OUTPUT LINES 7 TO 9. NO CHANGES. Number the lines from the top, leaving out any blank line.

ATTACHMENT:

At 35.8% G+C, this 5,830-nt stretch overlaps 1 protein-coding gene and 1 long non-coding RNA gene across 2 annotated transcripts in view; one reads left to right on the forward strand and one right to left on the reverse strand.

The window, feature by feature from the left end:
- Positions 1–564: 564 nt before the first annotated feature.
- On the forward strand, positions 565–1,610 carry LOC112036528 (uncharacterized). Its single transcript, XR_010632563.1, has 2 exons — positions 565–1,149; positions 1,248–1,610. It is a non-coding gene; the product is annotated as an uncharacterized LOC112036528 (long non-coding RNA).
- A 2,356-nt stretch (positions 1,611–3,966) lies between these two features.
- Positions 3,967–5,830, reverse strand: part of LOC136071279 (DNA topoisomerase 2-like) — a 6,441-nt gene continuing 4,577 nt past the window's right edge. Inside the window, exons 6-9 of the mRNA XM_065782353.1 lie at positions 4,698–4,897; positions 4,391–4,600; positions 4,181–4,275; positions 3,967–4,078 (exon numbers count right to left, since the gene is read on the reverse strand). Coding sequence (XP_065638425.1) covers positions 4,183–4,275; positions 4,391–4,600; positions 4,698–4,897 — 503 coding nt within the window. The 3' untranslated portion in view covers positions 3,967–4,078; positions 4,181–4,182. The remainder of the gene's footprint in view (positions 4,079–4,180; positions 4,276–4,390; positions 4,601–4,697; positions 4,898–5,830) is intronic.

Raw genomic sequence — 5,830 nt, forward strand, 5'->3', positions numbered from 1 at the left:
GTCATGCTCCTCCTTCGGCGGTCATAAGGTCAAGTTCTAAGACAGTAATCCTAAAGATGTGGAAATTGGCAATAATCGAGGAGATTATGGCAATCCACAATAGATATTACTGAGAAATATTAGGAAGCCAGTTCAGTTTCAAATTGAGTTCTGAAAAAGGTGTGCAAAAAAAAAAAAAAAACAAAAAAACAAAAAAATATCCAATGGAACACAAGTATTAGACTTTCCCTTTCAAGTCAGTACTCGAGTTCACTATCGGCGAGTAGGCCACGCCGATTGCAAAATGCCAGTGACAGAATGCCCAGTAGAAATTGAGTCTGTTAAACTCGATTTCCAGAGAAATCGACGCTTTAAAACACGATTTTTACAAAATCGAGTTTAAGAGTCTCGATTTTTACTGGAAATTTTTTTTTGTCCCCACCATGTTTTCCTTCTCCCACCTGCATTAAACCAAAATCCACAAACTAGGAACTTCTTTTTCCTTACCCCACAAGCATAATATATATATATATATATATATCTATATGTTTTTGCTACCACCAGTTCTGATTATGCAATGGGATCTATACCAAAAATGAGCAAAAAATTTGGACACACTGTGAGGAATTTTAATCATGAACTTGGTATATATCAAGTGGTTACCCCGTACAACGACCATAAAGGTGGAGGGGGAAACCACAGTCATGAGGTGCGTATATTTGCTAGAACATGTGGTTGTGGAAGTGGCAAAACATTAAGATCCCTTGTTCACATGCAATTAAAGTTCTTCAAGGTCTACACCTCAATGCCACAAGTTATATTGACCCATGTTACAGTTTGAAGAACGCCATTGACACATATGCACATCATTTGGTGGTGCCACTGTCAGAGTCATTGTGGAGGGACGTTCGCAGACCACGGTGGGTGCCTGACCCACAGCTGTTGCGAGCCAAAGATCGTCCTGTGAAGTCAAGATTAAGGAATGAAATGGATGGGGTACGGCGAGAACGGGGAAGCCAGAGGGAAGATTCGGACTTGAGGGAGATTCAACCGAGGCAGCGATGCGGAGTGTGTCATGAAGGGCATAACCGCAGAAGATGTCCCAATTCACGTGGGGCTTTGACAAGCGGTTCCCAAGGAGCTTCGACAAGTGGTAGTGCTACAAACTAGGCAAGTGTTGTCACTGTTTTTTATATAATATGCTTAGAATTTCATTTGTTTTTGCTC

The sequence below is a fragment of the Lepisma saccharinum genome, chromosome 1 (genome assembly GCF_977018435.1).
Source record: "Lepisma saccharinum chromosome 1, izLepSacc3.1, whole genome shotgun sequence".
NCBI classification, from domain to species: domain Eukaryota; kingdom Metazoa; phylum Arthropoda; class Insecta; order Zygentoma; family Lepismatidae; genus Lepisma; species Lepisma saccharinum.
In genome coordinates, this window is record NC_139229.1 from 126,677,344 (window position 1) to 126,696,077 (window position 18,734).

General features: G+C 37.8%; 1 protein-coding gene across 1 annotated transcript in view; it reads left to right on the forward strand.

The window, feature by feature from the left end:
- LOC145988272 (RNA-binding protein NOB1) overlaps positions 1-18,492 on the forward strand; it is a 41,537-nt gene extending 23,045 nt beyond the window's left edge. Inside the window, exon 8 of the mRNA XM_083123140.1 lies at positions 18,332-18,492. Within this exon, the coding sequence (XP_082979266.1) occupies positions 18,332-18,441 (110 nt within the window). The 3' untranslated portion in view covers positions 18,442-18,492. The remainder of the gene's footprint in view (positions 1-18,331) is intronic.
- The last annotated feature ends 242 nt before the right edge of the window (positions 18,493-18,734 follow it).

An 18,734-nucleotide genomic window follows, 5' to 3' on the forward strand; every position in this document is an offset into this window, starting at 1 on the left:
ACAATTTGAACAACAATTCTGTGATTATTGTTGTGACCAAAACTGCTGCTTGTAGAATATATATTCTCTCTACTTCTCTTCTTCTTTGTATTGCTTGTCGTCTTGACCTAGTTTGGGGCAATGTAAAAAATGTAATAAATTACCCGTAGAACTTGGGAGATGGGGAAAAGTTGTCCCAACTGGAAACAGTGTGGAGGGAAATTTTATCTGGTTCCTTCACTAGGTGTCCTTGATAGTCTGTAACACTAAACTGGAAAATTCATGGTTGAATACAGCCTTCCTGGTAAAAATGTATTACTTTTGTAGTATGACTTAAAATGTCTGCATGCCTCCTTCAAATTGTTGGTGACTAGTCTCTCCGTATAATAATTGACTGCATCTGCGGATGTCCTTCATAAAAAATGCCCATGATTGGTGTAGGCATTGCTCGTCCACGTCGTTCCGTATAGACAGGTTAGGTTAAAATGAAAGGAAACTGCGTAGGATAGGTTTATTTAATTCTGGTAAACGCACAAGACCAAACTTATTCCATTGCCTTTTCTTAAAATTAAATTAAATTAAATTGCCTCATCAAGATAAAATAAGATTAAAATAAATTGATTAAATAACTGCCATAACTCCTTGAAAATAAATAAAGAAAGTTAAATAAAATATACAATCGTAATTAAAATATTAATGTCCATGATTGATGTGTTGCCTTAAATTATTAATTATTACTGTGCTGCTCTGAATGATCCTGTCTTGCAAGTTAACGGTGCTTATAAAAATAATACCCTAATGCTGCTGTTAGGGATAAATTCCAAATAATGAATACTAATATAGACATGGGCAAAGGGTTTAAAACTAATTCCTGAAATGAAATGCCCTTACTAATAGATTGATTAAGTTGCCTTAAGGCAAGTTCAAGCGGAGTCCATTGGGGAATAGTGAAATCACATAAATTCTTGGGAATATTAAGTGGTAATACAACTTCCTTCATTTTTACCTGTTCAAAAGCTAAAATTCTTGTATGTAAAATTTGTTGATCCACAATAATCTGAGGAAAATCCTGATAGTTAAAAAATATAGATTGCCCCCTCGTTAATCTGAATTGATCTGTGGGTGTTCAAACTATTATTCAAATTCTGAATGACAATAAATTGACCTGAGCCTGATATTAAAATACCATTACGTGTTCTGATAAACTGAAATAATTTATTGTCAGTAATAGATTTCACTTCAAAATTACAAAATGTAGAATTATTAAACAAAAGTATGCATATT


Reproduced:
Raw genomic sequence — 5,830 nt, forward strand, 5'->3', positions numbered from 1 at the left:
GTCATGCTCCTCCTTCGGCGGTCATAAGGTCAAGTTCTAAGACAGTAATCCTAAAGATGTGGAAATTGGCAATAATCGAGGAGATTATGGCAATCCACAATAGATATTACTGAGAAATATTAGGAAGCCAGTTCAGTTTCAAATTGAGTTCTGAAAAAGGTGTGCAAAAAAAAAAAAAAAACAAAAAAACAAAAAAATATCCAATGGAACACAAGTATTAGACTTTCCCTTTCAAGTCAGTACTCGAGTTCACTATCGGCGAGTAGGCCACGCCGATTGCAAAATGCCAGTGACAGAATGCCCAGTAGAAATTGAGTCTGTTAAACTCGATTTCCAGAGAAATCGACGCTTTAAAACACGATTTTTACAAAATCGAGTTTAAGAGTCTCGATTTTTACTGGAAATTTTTTTTTGTCCCCACCATGTTTTCCTTCTCCCACCTGCATTAAACCAAAATCCACAAACTAGGAACTTCTTTTTCCTTACCCCACAAGCATAATATATATATATATATATATATCTATATGTTTTTGCTACCACCAGTTCTGATTATGCAATGGGATCTATACCAAAAATGAGCAAAAAATTTGGACACACTGTGAGGAATTTTAATCATGAACTTGGTATATATCAAGTGGTTACCCCGTACAACGACCATAAAGGTGGAGGGGGAAACCACAGTCATGAGGTGCGTATATTTGCTAGAACATGTGGTTGTGGAAGTGGCAAAACATTAAGATCCCTTGTTCACATGCAATTAAAGTTCTTCAAGGTCTACACCTCAATGCCACAAGTTATATTGACCCATGTTACAGTTTGAAGAACGCCATTGACACATATGCACATCATTTGGTGGTGCCACTGTCAGAGTCATTGTGGAGGGACGTTCGCAGACCACGGTGGGTGCCTGACCCACAGCTGTTGCGAGCCAAAGATCGTCCTGTGAAGTCAAGATTAAGGAATGAAATGGATGGGGTACGGCGAGAACGGGGAAGCCAGAGGGAAGATTCGGACTTGAGGGAGATTCAACCGAGGCAGCGATGCGGAGTGTGTCATGAAGGGCATAACCGCAGAAGATGTCCCAATTCACGTGGGGCTTTGACAAGCGGTTCCCAAGGAGCTTCGACAAGTGGTAGTGCTACAAACTAGGCAAGTGTTGTCACTGTTTTTTATATAATATGCTTAGAATTTCATTTGTTTTTGCTC

The sequence below is a fragment of the Lepisma saccharinum genome, chromosome 1 (genome assembly GCF_977018435.1).